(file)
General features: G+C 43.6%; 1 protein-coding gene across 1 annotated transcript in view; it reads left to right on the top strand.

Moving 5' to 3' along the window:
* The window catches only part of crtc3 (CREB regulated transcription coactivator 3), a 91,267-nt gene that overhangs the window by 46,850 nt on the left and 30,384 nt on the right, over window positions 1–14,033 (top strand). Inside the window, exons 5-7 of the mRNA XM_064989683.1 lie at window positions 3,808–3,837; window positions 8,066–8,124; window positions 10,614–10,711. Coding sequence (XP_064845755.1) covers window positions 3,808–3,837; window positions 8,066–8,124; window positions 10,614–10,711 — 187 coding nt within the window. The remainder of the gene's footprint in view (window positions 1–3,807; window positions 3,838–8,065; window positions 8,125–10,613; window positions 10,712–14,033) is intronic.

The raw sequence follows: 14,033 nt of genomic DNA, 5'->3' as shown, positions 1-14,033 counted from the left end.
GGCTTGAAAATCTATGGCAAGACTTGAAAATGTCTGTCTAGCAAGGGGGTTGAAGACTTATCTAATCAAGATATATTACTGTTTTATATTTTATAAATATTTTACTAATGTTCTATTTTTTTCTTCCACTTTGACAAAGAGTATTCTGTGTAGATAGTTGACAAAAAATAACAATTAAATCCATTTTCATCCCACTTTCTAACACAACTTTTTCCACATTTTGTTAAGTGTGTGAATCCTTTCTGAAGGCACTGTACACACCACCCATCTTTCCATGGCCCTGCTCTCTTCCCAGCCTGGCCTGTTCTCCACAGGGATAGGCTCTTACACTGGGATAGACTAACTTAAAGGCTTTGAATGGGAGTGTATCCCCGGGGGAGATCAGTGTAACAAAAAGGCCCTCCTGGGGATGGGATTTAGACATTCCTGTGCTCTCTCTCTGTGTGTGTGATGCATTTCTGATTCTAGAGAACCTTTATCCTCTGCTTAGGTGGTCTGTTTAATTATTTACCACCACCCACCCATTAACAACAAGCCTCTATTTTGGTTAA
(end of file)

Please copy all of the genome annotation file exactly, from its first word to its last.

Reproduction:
General features: G+C 43.6%; 1 protein-coding gene across 1 annotated transcript in view; it reads left to right on the top strand.

Moving 5' to 3' along the window:
* The window catches only part of crtc3 (CREB regulated transcription coactivator 3), a 91,267-nt gene that overhangs the window by 46,850 nt on the left and 30,384 nt on the right, over window positions 1–14,033 (top strand). Inside the window, exons 5-7 of the mRNA XM_064989683.1 lie at window positions 3,808–3,837; window positions 8,066–8,124; window positions 10,614–10,711. Coding sequence (XP_064845755.1) covers window positions 3,808–3,837; window positions 8,066–8,124; window positions 10,614–10,711 — 187 coding nt within the window. The remainder of the gene's footprint in view (window positions 1–3,807; window positions 3,838–8,065; window positions 8,125–10,613; window positions 10,712–14,033) is intronic.

The raw sequence follows: 14,033 nt of genomic DNA, 5'->3' as shown, positions 1-14,033 counted from the left end.
GGCTTGAAAATCTATGGCAAGACTTGAAAATGTCTGTCTAGCAAGGGGGTTGAAGACTTATCTAATCAAGATATATTACTGTTTTATATTTTATAAATATTTTACTAATGTTCTATTTTTTTCTTCCACTTTGACAAAGAGTATTCTGTGTAGATAGTTGACAAAAAATAACAATTAAATCCATTTTCATCCCACTTTCTAACACAACTTTTTCCACATTTTGTTAAGTGTGTGAATCCTTTCTGAAGGCACTGTACACACCACCCATCTTTCCATGGCCCTGCTCTCTTCCCAGCCTGGCCTGTTCTCCACAGGGATAGGCTCTTACACTGGGATAGACTAACTTAAAGGCTTTGAATGGGAGTGTATCCCCGGGGGAGATCAGTGTAACAAAAAGGCCCTCCTGGGGATGGGATTTAGACATTCCTGTGCTCTCTCTCTGTGTGTGTGATGCATTTCTGATTCTAGAGAACCTTTATCCTCTGCTTAGGTGGTCTGTTTAATTATTTACCACCACCCACCCATTAACAACAAGCCTCTATTTTGGTTAA